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Nov 28, 2022 3:17:29 PM by Lauren Mangano

How Do I Bleed My Radiators?

A boiler is a popular type of home heating system that creates central heat using water, and many boilers work by sending the heat to radiators throughout the home. The boiler must maintain an optimal pressure level, or balance between water and air, to function properly and efficiently. When pressure levels get too low, your heater may completely cut off. On the other hand, high pressure may cause the system to overload and fail. Continue reading to learn more about high boiler pressure and how you can reduce it by bleeding your radiators.


How to bleed a radiator using bleed valve and radiator key

What Causes High Boiler Pressure?

While standard pressure levels will depend on the exact type of system, most boilers perform between 18 and 20 PSI. The boiler's pressure gauge will show this measurement on the control panel. Refer to your boiler's manual for more details.
Boiler pressure will naturally rise when your heating or hot water is in use, but it should not rise above 2.5 bar. If you notice that it continues to stay between 2.5 and 4 bar, you will likely need to release pressure from the boiler.
One of the most common causes of high boiler pressure is an excess amount of water in the system. This may simply be from a valve left open or may be due to something more complicated like a faulty part that would need further repairs. If you can't figure out what's causing high pressure levels, it's best to have your local contractor diagnose the issue. 

Why Do I Need to Bleed My Radiators?

Bleeding the radiators will allow air to escape from the system, thereby lowering the pressure, increasing water circulation, and allowing the system to work more effectively. Aside from seeing a high level on the pressure gauge, you may notice other signs that you need to bleed your radiators; for example, you may hear noises when the radiators warm up or you might feel cold patches on them even when the heat is on.
It's important to note that each radiator in your home is independent of the others, meaning that you may not need to bleed all of them if you find cold spots on one.

How to Lower Boiler Pressure

Your local HVAC professionals can come out to look at your boiler and bleed your radiators.
Request Heating Service If you are opting to do it yourself, you can follow the easy steps listed below. But before you start, keep these tips in mind: if you have more than one floor in your home, start with the radiators on the lower floor then work your way to the top. Additionally, start with the radiators that are furthest from the boiler to avoid letting air back into the system as you make your way along the water lines.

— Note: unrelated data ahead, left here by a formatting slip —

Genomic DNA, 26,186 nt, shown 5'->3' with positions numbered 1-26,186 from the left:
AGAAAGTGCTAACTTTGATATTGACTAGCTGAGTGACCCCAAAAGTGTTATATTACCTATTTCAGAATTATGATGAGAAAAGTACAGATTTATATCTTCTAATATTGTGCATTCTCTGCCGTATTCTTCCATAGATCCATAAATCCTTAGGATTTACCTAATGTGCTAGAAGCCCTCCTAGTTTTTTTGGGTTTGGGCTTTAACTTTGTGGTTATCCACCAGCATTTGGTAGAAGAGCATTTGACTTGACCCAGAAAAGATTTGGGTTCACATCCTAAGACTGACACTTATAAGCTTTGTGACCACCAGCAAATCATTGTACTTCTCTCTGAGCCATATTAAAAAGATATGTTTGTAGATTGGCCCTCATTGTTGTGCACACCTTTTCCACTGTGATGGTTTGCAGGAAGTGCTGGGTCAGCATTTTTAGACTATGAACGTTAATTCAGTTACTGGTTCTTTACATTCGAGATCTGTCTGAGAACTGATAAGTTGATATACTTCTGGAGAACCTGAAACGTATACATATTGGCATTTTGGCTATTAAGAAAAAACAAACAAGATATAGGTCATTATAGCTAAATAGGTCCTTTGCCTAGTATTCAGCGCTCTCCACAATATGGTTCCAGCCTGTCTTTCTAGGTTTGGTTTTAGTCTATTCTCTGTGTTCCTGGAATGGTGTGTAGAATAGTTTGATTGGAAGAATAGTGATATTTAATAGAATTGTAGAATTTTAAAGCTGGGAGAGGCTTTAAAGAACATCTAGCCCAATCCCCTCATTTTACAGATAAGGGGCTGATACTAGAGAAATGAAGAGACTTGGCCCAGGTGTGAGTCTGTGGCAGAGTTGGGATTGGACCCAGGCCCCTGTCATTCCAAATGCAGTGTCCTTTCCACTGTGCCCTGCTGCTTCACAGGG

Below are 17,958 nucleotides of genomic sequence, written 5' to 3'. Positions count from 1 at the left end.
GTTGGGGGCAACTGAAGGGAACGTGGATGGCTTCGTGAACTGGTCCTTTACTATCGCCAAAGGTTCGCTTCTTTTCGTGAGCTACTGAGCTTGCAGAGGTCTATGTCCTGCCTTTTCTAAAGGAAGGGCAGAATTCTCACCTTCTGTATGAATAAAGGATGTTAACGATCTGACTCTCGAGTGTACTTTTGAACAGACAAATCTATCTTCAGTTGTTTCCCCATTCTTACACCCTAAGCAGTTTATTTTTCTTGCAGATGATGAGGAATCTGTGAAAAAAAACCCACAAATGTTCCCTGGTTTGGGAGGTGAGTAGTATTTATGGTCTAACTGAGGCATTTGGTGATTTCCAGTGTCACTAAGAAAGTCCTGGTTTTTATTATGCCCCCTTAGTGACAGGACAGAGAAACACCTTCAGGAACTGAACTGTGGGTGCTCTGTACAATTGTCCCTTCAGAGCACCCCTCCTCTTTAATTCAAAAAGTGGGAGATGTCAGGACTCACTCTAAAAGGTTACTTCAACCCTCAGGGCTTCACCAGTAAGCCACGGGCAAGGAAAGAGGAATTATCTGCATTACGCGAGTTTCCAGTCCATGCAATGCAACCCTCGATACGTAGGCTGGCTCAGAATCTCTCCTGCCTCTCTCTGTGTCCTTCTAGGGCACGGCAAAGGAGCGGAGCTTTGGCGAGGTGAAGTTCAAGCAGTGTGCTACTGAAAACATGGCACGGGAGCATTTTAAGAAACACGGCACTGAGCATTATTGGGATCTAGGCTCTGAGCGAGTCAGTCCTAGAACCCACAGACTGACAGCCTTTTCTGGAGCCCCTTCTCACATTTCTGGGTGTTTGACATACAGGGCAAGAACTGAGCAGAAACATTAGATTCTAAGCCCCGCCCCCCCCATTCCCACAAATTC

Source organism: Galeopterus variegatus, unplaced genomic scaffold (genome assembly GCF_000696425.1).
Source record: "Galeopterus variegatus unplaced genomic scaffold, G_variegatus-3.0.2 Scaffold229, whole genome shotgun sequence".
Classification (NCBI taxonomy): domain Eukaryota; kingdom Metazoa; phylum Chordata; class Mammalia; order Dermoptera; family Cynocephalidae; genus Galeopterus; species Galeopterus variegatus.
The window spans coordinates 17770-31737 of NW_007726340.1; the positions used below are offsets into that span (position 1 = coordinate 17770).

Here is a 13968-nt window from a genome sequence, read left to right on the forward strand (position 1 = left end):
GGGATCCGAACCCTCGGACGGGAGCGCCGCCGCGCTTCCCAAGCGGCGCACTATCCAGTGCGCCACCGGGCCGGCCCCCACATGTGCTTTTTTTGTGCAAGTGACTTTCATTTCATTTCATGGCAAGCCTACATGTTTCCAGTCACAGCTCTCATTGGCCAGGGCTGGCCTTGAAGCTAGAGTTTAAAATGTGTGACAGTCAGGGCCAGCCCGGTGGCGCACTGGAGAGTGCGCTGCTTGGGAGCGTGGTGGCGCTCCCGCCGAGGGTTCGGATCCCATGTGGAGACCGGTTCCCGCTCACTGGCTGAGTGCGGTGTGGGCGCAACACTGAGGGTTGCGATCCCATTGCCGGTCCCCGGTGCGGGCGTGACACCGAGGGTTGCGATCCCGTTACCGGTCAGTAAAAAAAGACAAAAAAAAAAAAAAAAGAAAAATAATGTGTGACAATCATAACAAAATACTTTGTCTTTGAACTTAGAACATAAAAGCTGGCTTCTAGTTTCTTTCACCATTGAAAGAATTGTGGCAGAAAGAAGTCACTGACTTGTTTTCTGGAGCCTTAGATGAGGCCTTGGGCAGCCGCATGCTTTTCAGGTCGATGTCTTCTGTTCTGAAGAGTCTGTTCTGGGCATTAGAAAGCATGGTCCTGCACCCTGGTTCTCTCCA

1. Make sure your heating system is turned off and wait for the radiators to cool down so that you don't burn yourself.
  2. Grab a cloth to hold under the radiator valve to catch any water that may leak out.
  3. Once the radiators are completely cooled, use a screwdriver or radiator key to open the bleed valve (usually located along the top of the radiator).
  4. Turn the valve counter-clockwise to let out any trapped air. Anywhere from a quarter turn or a half turn will usually suffice. You should start to hear a hissing sound as the air escapes from the system.
  5. Once the hissing noise stops and any water leaks out, turn the key clockwise to close the valve and seal the system shut.
  6. Repeat the process on any other radiators that need to be bled. Once complete, check the boiler's pressure gauge to make sure there is still sufficient pressure in the system for it to run properly. 
If you find yourself having to bleed the radiators several times a year, you may have an issue with your heating system. In that case, schedule an appointment with an HVAC technician so that they can get to the root of the problem and fix it before it gets worse.

If you live in the Delaware Valley/Greater Philadelphia area and would like to find comfort within your home, visit our website or give us a call at 215 - 245 - 3200 to learn more.


This entry was posted in Heating, Radiators, Boilers, How To

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